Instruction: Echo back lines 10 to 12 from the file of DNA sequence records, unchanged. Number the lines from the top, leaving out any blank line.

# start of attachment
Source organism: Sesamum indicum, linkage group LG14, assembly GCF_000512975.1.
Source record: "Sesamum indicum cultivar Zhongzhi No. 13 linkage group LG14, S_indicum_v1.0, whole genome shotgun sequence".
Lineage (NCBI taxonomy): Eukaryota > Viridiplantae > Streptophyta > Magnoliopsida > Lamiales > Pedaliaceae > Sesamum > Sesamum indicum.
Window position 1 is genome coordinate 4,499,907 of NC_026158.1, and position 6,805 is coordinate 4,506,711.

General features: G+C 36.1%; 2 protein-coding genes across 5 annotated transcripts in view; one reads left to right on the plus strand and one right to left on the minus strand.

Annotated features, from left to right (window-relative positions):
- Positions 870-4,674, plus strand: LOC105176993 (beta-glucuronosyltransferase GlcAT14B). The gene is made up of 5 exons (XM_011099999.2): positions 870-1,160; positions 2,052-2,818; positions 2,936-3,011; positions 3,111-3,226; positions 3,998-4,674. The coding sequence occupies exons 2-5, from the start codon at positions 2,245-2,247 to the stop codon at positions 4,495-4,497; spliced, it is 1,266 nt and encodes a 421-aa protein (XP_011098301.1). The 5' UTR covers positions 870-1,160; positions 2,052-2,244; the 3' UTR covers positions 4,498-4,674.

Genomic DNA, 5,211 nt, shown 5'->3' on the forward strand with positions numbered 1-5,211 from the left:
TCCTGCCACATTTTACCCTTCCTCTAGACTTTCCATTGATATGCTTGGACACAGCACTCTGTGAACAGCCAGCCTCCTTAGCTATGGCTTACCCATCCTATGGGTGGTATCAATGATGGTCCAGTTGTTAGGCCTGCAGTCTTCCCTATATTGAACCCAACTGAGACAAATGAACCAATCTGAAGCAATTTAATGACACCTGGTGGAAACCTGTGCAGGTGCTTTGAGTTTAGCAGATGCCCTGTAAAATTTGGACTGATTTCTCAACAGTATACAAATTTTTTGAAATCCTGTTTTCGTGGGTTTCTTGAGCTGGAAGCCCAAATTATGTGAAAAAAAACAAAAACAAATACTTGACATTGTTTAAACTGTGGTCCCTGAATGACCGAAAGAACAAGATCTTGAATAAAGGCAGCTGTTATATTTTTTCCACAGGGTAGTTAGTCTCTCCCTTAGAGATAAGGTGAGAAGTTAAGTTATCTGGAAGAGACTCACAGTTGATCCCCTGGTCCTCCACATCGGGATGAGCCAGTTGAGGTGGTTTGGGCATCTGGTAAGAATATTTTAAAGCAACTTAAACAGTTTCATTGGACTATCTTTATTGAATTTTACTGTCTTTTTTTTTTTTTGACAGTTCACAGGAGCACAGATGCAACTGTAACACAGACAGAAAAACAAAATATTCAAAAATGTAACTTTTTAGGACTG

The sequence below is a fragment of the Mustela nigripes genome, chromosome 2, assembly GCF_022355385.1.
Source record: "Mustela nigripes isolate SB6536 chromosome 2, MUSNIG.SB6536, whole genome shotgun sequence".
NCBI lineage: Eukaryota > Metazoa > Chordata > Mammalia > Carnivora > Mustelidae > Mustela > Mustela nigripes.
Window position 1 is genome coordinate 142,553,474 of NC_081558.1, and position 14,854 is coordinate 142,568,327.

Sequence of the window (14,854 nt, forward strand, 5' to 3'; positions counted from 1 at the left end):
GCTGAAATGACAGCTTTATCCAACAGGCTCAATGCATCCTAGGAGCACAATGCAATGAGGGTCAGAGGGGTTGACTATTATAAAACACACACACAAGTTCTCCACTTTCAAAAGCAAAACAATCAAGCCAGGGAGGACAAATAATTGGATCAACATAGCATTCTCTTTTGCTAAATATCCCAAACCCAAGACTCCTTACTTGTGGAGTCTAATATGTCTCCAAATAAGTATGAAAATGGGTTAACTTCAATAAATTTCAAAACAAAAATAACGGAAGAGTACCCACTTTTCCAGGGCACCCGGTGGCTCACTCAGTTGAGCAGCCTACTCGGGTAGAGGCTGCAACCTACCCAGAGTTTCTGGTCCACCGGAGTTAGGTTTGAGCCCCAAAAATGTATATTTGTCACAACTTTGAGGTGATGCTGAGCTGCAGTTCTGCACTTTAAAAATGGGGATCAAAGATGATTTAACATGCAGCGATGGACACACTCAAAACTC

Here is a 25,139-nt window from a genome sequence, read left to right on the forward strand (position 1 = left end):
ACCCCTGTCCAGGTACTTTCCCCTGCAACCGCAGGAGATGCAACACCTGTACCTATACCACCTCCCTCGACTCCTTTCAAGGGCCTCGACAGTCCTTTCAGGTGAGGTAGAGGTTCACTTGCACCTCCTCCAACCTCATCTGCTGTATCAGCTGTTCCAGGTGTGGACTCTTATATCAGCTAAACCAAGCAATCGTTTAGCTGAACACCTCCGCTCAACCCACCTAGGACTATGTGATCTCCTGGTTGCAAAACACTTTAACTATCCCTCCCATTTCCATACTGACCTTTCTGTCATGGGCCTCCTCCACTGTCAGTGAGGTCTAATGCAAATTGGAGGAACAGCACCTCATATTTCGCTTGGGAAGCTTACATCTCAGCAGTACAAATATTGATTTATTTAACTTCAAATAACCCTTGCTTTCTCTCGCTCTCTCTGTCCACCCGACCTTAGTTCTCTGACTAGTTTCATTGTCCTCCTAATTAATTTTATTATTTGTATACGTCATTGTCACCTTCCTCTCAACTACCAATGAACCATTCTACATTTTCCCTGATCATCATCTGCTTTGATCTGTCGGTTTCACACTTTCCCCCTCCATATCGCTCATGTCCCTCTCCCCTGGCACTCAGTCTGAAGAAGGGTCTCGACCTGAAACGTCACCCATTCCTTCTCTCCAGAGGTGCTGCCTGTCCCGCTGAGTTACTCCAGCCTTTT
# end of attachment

The sequence below is a fragment of the Mustela nigripes genome, chromosome 2, assembly GCF_022355385.1.
Source record: "Mustela nigripes isolate SB6536 chromosome 2, MUSNIG.SB6536, whole genome shotgun sequence".
NCBI lineage: Eukaryota > Metazoa > Chordata > Mammalia > Carnivora > Mustelidae > Mustela > Mustela nigripes.